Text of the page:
A naked woman stood at the edge of the Bay Bridge ready to jump.
Moments earlier, she’d swerved her car back and forth across the bridge near the tunnel at Treasure Island, crashing into the guardrail twice until her car came to a rest in the far right lane, causing a vehicle pile-up.
Antjuan Taswell, a Patrol Special officer on his way to work, had to swerve his unmarked Crown Victoria patrol car to avoid the collision.
The woman emerged from her car and began to rip the clothing off her body before sprinting toward San Francisco. She then faced the Golden Gate Bridge and climbed the side rail, intending to jump.
But Taswell wasn’t about to let that happen.
Last week, Taswell was commended by the San Francisco Police Commission and Chief Greg Suhr for talking the troubled woman down from the ledge.
“That was a very trying situation and it took someone with great wit, patience and understanding to execute what you did,” Police Commissioner Julius Turman told Taswell at the hearing.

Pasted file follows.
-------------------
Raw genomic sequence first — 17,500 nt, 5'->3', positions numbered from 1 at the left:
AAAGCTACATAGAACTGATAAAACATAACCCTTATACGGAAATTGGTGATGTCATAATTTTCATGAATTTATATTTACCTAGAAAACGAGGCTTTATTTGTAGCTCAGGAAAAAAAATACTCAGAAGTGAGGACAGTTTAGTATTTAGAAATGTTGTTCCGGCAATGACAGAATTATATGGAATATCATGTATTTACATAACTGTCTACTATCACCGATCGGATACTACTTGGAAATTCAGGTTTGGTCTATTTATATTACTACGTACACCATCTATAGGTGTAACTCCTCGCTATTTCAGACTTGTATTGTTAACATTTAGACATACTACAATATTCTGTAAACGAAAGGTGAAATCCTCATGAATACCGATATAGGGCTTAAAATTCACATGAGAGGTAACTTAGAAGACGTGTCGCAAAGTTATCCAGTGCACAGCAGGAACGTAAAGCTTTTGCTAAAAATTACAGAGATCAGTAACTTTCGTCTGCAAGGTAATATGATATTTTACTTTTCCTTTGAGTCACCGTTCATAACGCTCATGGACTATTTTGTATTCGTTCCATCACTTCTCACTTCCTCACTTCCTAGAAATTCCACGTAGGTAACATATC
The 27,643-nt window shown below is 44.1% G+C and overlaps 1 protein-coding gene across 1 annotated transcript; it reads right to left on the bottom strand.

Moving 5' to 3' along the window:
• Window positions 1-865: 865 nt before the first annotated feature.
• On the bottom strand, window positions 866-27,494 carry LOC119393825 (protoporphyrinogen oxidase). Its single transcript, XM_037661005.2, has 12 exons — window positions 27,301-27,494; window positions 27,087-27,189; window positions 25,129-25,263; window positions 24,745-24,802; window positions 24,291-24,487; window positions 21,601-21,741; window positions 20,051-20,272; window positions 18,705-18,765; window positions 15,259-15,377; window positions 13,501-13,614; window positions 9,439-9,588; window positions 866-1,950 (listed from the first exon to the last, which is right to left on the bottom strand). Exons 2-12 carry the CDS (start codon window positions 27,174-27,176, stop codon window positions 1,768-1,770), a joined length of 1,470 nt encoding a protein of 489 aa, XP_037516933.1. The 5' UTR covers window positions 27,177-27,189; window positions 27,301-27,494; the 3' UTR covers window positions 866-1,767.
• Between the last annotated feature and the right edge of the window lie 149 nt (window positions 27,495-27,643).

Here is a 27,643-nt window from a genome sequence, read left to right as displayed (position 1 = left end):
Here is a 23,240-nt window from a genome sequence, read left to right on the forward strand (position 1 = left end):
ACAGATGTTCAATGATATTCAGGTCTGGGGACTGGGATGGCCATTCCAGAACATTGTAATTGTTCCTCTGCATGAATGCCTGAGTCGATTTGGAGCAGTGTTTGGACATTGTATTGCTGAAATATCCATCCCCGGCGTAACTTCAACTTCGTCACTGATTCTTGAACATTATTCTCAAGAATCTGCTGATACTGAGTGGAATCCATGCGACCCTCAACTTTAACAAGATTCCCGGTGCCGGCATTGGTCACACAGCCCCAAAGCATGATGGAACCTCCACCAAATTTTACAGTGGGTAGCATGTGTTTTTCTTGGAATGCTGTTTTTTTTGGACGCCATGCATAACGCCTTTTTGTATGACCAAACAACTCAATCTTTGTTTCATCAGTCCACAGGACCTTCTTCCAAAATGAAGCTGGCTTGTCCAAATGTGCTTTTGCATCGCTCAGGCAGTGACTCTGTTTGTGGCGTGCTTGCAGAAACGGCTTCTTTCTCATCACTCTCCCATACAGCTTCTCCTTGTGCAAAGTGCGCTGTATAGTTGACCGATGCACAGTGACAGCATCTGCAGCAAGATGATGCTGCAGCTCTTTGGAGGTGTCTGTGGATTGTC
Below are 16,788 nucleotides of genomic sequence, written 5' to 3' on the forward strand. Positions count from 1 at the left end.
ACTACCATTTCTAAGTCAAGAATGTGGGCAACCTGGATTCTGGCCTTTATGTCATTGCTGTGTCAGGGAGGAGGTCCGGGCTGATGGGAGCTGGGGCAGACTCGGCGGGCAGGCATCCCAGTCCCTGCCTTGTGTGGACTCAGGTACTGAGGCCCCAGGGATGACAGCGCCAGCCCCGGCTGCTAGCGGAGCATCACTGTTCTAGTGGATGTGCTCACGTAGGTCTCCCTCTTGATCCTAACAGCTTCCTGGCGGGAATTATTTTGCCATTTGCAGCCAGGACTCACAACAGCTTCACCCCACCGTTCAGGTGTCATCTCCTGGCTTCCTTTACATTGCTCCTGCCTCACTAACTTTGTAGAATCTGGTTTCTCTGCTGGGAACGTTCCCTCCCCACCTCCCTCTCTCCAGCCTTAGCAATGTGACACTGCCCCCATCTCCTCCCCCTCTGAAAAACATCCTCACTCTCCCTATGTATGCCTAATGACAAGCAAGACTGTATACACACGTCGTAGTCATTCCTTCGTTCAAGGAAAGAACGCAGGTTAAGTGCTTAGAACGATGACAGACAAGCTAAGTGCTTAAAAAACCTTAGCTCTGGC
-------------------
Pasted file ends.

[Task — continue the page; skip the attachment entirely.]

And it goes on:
Taswell could have kept driving May 19, the day the ruckus unfolded on the Bay Bridge, but he didn’t.
Instead he pulled over and gave chase behind the woman when she bolted from her car down the far right lane.
When he neared the woman with caution, she told him repeatedly that she wanted to kill herself by jumping from the bridge. But first, she wanted to borrow his phone to tweet to her family and friends, alerting them as to what she was about to do.
“I said, ‘Yeah, you can use my phone, but let’s do it here where it’s safe,’” Taswell said, luring her 20 feet from the rail and away from traffic speeding around the accident scene.
“‘You have to come over here. I’m scared of heights,’” he told her.
When the distraught woman reached a group of bystanders near the accident, they kept her distracted until Taswell could sneak behind her and put her in what he called a control hold.
She flailed until he used his stature — Taswell is 6 foot 2 inches tall weighing around 270 pounds — to detain the small, unclothed woman by sitting on her. He put her in handcuffs until California Highway Patrol and paramedics arrived.
She was taken to St. Francis Hospital without injury.
“I feel good, I saved a life,” said Taswell, who has never saved a life before. “This is the first time something happened of this magnitude.”